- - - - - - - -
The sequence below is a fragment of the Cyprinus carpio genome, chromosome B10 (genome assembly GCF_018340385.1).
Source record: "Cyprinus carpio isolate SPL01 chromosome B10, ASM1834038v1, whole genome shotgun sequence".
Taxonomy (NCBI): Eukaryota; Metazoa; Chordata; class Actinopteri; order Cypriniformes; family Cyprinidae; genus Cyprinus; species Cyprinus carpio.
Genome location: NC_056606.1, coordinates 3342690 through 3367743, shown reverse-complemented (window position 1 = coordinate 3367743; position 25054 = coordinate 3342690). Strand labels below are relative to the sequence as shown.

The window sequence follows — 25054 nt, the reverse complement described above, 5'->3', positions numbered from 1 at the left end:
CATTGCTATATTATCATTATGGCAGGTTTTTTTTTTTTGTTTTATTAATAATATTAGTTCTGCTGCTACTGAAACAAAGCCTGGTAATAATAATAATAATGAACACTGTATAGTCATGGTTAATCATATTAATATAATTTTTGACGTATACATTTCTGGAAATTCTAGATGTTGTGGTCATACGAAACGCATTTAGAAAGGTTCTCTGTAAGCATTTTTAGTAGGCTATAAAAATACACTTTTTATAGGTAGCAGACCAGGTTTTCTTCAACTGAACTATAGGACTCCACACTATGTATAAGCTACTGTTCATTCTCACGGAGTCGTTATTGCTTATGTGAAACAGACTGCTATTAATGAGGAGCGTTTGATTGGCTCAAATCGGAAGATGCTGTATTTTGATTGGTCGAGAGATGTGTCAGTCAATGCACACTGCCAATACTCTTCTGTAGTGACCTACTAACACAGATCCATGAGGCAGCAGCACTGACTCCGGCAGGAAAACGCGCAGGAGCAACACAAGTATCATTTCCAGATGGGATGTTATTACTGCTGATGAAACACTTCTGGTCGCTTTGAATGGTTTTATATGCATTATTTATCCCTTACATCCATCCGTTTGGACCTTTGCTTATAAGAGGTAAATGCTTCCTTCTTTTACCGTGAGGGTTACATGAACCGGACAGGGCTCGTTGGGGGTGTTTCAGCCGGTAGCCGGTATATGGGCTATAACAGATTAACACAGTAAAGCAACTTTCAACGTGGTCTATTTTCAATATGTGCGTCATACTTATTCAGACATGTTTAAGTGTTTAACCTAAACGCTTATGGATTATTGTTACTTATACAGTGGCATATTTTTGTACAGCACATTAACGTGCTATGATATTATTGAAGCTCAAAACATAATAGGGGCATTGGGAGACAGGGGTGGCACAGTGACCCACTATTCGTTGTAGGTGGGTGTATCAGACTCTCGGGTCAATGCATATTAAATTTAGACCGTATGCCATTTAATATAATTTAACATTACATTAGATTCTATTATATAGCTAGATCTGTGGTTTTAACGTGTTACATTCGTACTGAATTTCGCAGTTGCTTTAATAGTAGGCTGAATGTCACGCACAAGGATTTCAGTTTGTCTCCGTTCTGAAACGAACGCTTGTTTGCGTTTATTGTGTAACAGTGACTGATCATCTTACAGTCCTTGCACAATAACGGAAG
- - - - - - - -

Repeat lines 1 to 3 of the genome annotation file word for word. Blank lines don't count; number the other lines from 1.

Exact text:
The sequence below is a fragment of the Cyprinus carpio genome, chromosome B10 (genome assembly GCF_018340385.1).
Source record: "Cyprinus carpio isolate SPL01 chromosome B10, ASM1834038v1, whole genome shotgun sequence".
Taxonomy (NCBI): Eukaryota; Metazoa; Chordata; class Actinopteri; order Cypriniformes; family Cyprinidae; genus Cyprinus; species Cyprinus carpio.